We observed privacy and confidentiality were maintained for patients using the service on the day of the inspection. Policies and procedures in relation to data protection and security and confidentiality were in place and staff were aware of these.

Responsive

No action required

Updated 13 April 2017

We found this practice was providing responsive care in accordance with the relevant regulations.

Patients could access treatment and urgent and emergency care when required.

The practice provided patients with written information and had developed a practice information pack.

The practice had experienced very few requests for treatment by patients whose first language was not English but provided patients with written information in a language they could understand and had access to telephone interpreter services if required.

The practice had carried out an access assessment and patients who had mobility difficulties or used a wheelchair, could be treated in the surgery at ground floor level which was fully accessible. although they may have required some assistance to negotiate the entrance door.

There was a portable hearing loop available, information and forms were available and could be printed in large print when required.

There was a procedure in place for acknowledging, recording, investigating and responding to complaints and concerns made by patients or their carers.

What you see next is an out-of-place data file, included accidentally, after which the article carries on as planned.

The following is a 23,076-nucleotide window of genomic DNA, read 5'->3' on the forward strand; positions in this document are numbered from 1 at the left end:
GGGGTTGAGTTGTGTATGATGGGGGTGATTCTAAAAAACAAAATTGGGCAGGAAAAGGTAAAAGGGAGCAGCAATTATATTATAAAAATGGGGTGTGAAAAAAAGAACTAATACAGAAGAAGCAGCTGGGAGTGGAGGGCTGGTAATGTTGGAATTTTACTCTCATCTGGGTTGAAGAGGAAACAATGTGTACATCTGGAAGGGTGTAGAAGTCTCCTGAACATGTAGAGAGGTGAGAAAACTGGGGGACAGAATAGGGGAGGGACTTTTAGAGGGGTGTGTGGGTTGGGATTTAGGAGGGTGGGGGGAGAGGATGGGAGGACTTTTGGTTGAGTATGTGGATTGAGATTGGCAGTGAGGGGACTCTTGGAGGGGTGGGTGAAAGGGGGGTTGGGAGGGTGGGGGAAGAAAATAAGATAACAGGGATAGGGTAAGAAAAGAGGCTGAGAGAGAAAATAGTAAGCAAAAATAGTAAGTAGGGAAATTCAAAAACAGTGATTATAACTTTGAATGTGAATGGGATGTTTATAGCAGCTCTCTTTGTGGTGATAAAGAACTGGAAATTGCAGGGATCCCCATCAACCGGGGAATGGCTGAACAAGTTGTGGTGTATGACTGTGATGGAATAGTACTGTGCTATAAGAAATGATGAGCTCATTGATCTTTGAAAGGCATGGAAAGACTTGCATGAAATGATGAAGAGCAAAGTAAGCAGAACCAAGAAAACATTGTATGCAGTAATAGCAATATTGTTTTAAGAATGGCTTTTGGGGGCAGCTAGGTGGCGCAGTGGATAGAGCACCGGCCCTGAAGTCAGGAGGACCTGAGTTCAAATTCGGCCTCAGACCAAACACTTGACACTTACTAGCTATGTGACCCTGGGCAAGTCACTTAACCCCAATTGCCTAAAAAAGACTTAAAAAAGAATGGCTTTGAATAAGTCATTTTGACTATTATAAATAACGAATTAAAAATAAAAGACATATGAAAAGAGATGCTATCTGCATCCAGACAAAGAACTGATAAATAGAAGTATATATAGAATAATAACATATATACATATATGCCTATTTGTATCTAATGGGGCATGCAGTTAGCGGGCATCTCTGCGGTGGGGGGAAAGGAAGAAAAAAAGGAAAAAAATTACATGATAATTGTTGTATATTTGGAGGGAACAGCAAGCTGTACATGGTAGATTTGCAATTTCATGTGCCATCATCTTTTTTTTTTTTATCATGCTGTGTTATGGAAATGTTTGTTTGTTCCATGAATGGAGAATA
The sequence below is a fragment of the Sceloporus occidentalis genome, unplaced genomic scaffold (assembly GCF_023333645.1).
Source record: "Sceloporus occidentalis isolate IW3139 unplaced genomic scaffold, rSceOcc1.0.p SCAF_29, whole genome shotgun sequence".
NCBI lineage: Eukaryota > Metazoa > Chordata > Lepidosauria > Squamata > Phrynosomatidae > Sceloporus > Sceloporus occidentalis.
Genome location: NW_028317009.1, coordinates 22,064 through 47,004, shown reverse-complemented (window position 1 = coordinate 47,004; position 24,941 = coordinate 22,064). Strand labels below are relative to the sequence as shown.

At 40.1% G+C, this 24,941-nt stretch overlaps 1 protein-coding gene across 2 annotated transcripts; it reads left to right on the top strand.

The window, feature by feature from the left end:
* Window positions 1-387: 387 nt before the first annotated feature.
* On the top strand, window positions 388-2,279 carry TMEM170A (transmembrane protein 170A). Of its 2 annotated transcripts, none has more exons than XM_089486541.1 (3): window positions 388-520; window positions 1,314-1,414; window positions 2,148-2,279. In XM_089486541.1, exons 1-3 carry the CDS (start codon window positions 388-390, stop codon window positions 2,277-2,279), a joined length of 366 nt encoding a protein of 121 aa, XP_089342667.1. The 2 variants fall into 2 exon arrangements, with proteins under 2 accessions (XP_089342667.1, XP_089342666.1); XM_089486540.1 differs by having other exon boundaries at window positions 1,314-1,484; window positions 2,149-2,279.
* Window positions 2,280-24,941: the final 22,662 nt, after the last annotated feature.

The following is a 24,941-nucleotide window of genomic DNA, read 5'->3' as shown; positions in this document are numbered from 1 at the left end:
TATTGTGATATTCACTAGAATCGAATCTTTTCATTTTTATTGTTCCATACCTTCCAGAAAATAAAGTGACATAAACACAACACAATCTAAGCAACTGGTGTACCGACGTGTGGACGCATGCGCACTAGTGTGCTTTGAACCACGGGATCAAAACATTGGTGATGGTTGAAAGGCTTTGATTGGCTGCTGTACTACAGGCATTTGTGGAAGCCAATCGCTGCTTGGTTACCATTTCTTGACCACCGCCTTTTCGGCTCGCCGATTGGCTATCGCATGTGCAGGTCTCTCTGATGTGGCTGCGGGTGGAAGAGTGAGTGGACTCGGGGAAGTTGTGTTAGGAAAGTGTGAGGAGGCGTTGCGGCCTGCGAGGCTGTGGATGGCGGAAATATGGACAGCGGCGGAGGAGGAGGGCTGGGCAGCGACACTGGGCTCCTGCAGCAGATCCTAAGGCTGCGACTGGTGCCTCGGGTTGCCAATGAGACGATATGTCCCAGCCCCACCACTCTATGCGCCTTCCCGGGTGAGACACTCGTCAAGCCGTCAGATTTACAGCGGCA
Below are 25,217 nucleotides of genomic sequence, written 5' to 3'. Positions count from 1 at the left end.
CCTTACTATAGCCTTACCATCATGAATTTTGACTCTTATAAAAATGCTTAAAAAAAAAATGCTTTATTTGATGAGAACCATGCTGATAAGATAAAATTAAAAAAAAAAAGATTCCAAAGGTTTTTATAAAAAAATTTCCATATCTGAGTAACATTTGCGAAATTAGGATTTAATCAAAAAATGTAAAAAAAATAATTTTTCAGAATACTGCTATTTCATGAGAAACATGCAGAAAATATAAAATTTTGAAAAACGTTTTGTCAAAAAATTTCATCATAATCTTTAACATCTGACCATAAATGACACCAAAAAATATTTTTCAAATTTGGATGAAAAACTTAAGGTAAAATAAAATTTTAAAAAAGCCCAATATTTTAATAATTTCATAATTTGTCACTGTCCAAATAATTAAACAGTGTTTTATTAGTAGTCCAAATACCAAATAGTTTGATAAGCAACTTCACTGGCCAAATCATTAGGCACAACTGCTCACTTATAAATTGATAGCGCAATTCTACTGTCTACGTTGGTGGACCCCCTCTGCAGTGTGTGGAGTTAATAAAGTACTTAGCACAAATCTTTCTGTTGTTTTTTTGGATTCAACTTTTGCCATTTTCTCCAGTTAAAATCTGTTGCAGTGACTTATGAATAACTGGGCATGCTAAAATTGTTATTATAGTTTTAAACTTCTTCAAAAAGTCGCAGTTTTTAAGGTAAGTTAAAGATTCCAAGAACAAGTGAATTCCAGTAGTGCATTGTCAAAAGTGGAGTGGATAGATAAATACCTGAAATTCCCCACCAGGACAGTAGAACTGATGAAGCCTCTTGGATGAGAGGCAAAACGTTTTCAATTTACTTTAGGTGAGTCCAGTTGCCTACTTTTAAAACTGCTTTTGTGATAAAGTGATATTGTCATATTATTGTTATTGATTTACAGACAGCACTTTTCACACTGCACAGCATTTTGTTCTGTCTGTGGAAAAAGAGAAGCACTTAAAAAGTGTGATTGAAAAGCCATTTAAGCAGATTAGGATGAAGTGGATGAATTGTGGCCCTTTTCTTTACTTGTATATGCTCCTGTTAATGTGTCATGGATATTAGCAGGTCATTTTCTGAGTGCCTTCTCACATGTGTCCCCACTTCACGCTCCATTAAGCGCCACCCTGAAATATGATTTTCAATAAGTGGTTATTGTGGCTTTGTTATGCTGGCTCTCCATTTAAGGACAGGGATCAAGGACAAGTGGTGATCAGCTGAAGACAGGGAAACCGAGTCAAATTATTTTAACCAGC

Well-led

No action required

Updated 13 April 2017

We found this practice was providing well-led care in accordance with the relevant regulations.

We found effective leadership was provided by the principal dentists. Staff had an open approach to their work and shared a commitment to continually improving the service they provided. There was a no blame culture in the practice.

The practice maintained a comprehensive system of policies and procedures using a commercially available dental clinical governance system which had been recently introduced by the principal dentists. The same company also carried out a range of compliance audits.

Policies and procedures were reviewed on a regular basis although we found that some information needed to be updated.

Staff told us they felt well supported and could raise any concerns with the principal dentists and colleagues. All the staff we met said they were happy in their work and had clearly defined roles within the practice.

The practice assessed risks to patients and staff and carried out a programme of audits as part of a system of continuous improvement and learning, although we noted that the audit for infection control was last carried out in January 2016.

The practice had systems in place to seek and act upon feedback from patients using the service.